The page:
At his annual news conference Friday, China's Foreign Minister, Wang Yi, stressed that his country favors the rules of international law, respect for the sovereignty of Venezuela and negotiations without foreign interference to peacefully resolve the situation of the South American country.
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"Each country's internal affairs should be decided by its own people. External interference and sanctions will only exacerbate the tense situation, and allow the law of the jungle to once again run amok," Wang said and warned that “there's already enough of such lessons from history, and the same old disastrous road should not be followed."
The Chinese Minister also announced that China is willing to continue supporting the search for a political solution through peaceful dialogue between the Venezuelan government and the political opposition, in order to maintain the stability of the nation and the security of its people.
Wang also urged respect for the right of Latin American and Caribbean countries to develop relations with the Asian giant. He emphasized that adherence to the "One China principle" is the basis of those ties, but also coincides with the fundamental long-term interests of that area.
"They are sound decisions that should not be the object of interference or unfounded criticism," he said and added that "we believe that the sovereignty and independence of each country are equally valuable and, therefore, should be appreciated and protected without exception."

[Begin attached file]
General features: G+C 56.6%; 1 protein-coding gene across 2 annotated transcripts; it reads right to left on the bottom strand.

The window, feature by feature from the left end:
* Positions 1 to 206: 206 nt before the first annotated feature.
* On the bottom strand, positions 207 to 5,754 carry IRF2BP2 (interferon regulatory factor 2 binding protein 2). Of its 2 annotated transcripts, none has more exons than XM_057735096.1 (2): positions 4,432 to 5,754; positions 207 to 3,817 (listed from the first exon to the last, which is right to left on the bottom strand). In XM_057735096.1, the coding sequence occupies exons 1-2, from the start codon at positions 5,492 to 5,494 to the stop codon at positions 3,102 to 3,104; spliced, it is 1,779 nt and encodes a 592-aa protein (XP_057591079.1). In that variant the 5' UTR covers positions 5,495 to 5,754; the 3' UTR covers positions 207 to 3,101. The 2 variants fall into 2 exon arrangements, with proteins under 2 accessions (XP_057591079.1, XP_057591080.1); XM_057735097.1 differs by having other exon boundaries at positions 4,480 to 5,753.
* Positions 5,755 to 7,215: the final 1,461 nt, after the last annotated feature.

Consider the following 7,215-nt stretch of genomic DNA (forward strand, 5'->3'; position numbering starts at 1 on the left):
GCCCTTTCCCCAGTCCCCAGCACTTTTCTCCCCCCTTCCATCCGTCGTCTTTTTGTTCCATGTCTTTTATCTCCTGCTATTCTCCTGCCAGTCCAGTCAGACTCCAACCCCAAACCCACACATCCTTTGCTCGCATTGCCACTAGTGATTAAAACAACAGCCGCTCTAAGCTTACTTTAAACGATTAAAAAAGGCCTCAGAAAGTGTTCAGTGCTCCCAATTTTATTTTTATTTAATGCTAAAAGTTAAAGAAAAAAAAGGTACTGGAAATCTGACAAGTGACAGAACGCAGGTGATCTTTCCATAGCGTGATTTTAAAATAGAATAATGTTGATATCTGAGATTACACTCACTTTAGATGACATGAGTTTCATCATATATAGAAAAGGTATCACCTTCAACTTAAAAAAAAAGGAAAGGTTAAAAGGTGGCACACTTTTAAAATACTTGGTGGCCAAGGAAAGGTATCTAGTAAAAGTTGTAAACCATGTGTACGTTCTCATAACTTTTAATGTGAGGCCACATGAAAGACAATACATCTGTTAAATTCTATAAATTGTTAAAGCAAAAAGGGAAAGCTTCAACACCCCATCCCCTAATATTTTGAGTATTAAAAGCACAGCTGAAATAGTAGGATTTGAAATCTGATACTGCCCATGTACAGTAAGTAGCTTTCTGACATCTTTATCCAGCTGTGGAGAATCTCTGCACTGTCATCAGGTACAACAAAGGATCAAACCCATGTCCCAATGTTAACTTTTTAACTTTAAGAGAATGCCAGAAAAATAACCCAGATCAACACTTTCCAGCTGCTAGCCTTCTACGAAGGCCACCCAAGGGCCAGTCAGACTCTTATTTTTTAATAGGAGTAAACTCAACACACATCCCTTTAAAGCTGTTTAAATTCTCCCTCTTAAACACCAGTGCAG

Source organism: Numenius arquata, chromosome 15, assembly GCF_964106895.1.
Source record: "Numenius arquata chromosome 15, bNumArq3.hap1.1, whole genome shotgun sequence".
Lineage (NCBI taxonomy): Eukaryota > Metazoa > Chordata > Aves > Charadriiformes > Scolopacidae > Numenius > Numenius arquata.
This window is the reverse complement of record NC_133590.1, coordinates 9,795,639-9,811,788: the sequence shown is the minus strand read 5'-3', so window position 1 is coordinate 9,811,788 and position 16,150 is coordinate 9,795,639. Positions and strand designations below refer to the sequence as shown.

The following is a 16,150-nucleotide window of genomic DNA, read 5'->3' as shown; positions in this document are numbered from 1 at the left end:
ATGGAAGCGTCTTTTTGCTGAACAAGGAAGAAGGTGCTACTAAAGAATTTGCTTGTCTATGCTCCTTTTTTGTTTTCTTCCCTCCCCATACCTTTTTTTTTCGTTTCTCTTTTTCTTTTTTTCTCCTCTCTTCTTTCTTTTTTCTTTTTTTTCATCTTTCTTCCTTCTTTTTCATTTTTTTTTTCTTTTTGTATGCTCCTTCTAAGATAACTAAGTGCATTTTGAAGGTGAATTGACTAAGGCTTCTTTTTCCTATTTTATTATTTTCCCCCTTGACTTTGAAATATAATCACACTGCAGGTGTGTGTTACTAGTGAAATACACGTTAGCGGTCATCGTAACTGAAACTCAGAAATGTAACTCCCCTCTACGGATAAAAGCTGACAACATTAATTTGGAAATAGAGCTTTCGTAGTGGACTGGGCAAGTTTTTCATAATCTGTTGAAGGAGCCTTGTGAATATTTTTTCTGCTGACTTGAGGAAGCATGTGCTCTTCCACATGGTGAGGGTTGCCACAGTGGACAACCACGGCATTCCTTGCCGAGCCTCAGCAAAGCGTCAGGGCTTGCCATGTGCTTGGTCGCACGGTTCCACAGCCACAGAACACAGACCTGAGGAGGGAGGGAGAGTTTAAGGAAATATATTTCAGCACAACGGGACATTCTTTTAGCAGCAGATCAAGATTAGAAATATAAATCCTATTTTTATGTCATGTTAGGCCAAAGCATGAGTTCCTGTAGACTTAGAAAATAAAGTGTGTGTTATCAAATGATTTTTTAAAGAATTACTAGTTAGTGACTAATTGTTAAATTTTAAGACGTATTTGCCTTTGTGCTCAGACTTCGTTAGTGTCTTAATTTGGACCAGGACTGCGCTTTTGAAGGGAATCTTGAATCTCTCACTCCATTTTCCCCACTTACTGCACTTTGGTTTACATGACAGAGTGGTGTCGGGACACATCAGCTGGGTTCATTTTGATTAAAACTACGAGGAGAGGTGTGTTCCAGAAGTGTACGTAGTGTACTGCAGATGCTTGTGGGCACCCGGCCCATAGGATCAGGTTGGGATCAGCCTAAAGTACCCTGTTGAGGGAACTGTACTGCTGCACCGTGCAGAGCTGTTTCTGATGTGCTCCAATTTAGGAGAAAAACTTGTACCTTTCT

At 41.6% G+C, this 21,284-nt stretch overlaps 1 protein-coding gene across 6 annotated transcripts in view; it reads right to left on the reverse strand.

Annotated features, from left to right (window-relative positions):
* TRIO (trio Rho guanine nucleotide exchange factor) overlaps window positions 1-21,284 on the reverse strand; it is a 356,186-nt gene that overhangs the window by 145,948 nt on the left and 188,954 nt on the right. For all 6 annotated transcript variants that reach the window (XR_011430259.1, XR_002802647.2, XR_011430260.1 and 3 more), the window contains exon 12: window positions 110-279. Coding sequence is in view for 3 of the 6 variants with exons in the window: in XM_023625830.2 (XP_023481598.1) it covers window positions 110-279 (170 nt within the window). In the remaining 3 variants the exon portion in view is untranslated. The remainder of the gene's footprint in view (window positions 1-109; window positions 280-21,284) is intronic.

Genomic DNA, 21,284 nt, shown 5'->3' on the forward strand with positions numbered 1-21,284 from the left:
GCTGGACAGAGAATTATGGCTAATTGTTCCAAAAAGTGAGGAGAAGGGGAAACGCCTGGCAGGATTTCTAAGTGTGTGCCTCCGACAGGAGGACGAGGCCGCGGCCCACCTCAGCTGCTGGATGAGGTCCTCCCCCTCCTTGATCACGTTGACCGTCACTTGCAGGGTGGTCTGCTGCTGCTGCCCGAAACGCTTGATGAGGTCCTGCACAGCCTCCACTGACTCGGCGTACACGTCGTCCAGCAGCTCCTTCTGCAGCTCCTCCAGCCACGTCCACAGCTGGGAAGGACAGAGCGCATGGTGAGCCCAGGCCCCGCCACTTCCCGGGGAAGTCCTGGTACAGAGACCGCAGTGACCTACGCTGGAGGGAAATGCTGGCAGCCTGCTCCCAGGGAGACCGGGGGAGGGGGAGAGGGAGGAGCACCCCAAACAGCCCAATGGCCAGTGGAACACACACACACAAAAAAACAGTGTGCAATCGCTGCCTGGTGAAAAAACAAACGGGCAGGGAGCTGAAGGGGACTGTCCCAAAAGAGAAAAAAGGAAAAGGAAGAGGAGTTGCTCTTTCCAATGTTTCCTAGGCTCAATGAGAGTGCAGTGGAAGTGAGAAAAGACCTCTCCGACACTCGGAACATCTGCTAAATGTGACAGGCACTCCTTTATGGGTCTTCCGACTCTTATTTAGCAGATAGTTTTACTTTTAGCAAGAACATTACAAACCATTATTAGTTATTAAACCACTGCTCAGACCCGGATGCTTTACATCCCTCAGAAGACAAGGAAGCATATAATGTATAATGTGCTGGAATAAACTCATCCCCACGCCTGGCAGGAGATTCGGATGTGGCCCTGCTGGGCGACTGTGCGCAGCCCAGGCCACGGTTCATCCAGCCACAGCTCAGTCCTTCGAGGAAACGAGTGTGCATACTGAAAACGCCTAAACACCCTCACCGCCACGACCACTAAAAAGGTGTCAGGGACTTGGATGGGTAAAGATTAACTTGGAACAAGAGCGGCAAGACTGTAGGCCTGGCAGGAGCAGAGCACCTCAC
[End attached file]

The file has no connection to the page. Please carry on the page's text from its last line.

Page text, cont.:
The Chinese foreign minister highlighted the significant progress in the China–Latin America relations and recalled that international exchanges are based on equality and mutual benefit.
"In 2019 we will continue to promote cooperation with Latin American countries through the China-Latin America and the Caribbean Forum, as well as the joint construction of 'the Strip and the Route Initiative' in order to bring the comprehensive partnership between both parties to a superior level,"' Wang said.
The minister made these statements in the context of the annual session of the Chinese National People's Congress, which started on Feb. 5 and will run until Feb. 15.
The Chinsese statement came just hours after President Donald Trump's special representative for Venezuela, Elliot Abrams, announced new sanctions against foreign companies maintaining economic ties with the South American country.
"There will be more sanctions on financial institutions,” Abrams said in an U.S. Senate hearing on Thursday, adding that he had asked some European banks to “shield” Venezuelan assets.